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New technology hub to support older Australians living at home

In a bid to keep older Australians at home for longer, a new research hub has been established with a recent $3 million Federal Government grant to help develop and research different technologies to assist with personalised and practical in-home care.  

The Hub is addressing effective and affordably in-home or in-residential care solutions that is safe and has the appropriate technology to create a “smart home”. [Source: Shutterstock]
The Hub is addressing effective and affordably in-home or in-residential care solutions that is safe and has the appropriate technology to create a “smart home”. [Source: Shutterstock]

Research from the ARC Research Hub for Digital Enhanced Living, at Deakin University in Melbourne, Victoria, aims to produce better in-home and in-care treatments, improve safety monitoring, reduce rehabilitation time, improve mental and physical wellness and reduce the time of cognitive decline.

In Australia, there has been a rapid growth in the ageing population, providing concerns and challenges around adequate health and aged care to meet the increased demands for services.

The Hub is addressing effective and affordably in-home or in-residential care solutions that is safe and has the appropriate technology to create a “smart home” focussed assisted living environment.

Minister for Education, Dan Tehan, along with Minister for Housing, Michael Sukkar, launched the Hub last week, saying this research is vital to address growing demands for personalised and practical in-home care.

“This Hub will develop new technologies that will improve the quality of life for Australians that need support to stay in their home, from young adults living with disability, people recovering from brain injury, through to older people in our communities,” says Mr Tehan.

“The Government is working with universities and the private sector to fund and establish research hubs that address critical issues facing Australia today.”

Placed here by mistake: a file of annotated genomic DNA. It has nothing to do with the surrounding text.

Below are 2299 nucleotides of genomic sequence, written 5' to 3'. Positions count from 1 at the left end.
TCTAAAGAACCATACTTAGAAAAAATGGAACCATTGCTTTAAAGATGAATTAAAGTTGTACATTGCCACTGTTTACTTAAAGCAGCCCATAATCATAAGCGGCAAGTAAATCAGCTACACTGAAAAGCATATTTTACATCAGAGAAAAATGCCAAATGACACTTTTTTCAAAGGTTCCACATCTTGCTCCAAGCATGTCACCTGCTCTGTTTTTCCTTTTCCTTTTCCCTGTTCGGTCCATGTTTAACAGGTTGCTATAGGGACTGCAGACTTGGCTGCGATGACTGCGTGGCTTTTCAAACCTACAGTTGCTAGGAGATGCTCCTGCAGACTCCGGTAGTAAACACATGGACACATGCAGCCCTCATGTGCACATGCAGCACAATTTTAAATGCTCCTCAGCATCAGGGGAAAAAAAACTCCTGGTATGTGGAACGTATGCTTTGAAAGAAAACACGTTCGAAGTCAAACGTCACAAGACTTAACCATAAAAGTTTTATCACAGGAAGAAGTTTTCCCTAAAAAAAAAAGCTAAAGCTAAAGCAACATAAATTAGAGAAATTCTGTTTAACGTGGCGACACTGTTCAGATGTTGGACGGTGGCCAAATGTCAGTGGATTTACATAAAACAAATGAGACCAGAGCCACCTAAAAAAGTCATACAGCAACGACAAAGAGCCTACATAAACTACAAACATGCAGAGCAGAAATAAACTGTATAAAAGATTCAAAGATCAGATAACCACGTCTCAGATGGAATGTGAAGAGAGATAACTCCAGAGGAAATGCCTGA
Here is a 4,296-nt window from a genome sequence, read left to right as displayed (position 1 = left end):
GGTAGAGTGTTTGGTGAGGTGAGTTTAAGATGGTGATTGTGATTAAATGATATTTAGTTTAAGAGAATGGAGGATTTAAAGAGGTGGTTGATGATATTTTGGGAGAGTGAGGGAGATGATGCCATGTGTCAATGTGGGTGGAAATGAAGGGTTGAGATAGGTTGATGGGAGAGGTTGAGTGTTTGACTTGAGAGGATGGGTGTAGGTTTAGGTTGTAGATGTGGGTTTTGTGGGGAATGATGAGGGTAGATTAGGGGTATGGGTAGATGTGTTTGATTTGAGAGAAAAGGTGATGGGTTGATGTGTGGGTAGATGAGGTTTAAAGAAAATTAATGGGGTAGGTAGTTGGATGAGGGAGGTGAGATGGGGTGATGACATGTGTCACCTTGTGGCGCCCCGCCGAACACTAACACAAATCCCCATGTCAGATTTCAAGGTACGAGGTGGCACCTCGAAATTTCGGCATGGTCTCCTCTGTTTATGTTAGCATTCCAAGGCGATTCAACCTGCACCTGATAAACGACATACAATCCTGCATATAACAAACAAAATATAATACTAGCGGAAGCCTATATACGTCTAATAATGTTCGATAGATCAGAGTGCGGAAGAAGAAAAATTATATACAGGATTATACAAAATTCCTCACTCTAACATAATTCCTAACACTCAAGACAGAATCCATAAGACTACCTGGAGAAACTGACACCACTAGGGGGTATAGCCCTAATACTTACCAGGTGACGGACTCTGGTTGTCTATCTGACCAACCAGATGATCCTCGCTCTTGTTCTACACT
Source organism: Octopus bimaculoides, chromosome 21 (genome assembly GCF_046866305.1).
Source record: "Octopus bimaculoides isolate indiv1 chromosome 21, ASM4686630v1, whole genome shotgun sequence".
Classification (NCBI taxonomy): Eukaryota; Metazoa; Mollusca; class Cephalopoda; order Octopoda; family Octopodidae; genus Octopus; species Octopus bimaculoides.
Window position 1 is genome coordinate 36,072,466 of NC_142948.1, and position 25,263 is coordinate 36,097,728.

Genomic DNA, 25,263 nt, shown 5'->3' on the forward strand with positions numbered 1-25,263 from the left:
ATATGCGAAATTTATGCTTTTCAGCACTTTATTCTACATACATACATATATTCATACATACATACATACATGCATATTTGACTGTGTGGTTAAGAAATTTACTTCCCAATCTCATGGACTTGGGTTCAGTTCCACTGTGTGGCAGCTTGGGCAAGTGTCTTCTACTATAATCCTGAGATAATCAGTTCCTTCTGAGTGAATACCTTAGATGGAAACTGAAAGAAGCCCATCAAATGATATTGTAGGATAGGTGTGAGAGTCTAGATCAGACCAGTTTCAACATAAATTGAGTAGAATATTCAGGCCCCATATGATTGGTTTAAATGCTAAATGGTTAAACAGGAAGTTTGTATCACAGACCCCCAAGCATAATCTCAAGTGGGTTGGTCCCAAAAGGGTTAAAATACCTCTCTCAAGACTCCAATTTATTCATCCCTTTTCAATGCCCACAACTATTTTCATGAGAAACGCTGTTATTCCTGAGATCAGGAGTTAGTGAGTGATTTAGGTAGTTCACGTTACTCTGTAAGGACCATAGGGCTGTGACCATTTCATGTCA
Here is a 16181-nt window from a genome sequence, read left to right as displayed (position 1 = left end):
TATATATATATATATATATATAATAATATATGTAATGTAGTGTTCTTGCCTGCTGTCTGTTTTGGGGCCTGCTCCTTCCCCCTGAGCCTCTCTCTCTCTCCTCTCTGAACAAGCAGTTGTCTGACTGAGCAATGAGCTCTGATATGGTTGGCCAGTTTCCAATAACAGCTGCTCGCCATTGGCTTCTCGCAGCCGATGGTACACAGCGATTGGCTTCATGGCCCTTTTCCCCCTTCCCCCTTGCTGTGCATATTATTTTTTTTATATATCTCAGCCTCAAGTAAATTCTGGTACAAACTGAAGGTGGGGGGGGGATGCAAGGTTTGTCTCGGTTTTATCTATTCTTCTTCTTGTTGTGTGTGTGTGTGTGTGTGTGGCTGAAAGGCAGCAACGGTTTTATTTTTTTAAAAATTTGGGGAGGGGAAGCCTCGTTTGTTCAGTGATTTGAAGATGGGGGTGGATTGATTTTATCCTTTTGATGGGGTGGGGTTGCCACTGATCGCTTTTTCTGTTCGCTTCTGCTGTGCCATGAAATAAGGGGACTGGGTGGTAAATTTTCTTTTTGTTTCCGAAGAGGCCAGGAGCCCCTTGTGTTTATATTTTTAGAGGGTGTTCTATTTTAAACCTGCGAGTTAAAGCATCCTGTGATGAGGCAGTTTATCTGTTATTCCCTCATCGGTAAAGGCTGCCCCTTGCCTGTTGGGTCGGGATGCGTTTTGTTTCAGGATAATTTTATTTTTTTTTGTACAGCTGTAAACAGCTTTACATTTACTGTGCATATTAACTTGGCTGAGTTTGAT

Mr Sukkar says the Government is aiming to support older Australians wanting to live at home for longer and believes the hub will provide a lot of necessary research that will impact safety monitoring, reduce rehabilitation times and slow down cognitive decline.

Deakin University Vice-Chancellor, Professor Iain Martin, says the Hub will use technology to provide high-quality ageing and disability rehabilitation support, which will keep people independent for longer.

“We will be developing effective, affordable and safe in-home and in-residential care solutions, such as smartphone technology to support the mental health of elderly people and avatar learning tools to improve care for people with dementia,” Professor Martin says.

“Collaboration will be key to the work of the Digital Enhanced Living Hub as industry partners outline their challenges and research teams find solutions. Together we will translate these outcomes into commercial use.”

Leading Age Services Australia Chief Executive Officer, Sean Rooney, says, “LASA welcomes the Government’s investment in research to develop technologies and build an evidence base that supports older Australians to age well and remain living independently at home for as long as is possible.

“Innovation is critical for the age services sector to deliver consumer-focused services for older Australians.”

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